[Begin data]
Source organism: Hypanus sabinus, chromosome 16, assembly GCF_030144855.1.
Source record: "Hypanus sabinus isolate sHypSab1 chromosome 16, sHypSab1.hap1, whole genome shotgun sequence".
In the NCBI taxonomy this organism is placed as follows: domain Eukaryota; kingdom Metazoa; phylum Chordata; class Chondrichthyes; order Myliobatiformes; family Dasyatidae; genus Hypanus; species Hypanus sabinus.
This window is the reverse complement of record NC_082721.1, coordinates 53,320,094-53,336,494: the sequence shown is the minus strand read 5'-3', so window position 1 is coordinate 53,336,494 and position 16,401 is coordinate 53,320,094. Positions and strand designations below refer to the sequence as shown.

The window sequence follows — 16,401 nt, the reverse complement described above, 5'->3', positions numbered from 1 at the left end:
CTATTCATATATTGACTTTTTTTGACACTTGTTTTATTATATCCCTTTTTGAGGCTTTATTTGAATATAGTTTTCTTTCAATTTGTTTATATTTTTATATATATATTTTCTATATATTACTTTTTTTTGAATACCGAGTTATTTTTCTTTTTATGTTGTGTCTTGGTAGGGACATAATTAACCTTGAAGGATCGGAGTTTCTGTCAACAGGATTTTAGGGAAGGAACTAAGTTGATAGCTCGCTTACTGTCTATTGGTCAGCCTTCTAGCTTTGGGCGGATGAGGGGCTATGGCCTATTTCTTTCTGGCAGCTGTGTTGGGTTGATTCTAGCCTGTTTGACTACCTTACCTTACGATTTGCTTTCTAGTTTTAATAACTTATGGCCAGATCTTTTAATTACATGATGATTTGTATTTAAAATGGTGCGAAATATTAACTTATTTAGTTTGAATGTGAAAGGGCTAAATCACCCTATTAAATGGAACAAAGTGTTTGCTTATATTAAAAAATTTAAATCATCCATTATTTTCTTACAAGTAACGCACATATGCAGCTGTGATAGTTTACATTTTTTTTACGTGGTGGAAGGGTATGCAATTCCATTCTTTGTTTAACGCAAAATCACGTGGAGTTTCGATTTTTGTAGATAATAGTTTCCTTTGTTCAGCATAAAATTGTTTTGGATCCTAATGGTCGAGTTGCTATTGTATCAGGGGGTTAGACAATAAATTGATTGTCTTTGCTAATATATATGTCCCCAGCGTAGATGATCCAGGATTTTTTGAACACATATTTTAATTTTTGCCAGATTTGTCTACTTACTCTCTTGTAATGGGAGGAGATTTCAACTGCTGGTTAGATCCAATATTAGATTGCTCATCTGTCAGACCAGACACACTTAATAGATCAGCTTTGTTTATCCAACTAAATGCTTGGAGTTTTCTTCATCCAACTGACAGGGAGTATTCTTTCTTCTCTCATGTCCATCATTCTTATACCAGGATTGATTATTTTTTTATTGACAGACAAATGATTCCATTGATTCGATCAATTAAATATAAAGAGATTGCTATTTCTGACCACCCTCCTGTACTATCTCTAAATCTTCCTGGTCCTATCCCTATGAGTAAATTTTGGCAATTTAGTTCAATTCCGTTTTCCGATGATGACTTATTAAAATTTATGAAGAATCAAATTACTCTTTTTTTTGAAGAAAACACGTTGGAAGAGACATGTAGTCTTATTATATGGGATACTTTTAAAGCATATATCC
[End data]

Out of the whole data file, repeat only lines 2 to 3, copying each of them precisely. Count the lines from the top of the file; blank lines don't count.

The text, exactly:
Source record: "Hypanus sabinus isolate sHypSab1 chromosome 16, sHypSab1.hap1, whole genome shotgun sequence".
In the NCBI taxonomy this organism is placed as follows: domain Eukaryota; kingdom Metazoa; phylum Chordata; class Chondrichthyes; order Myliobatiformes; family Dasyatidae; genus Hypanus; species Hypanus sabinus.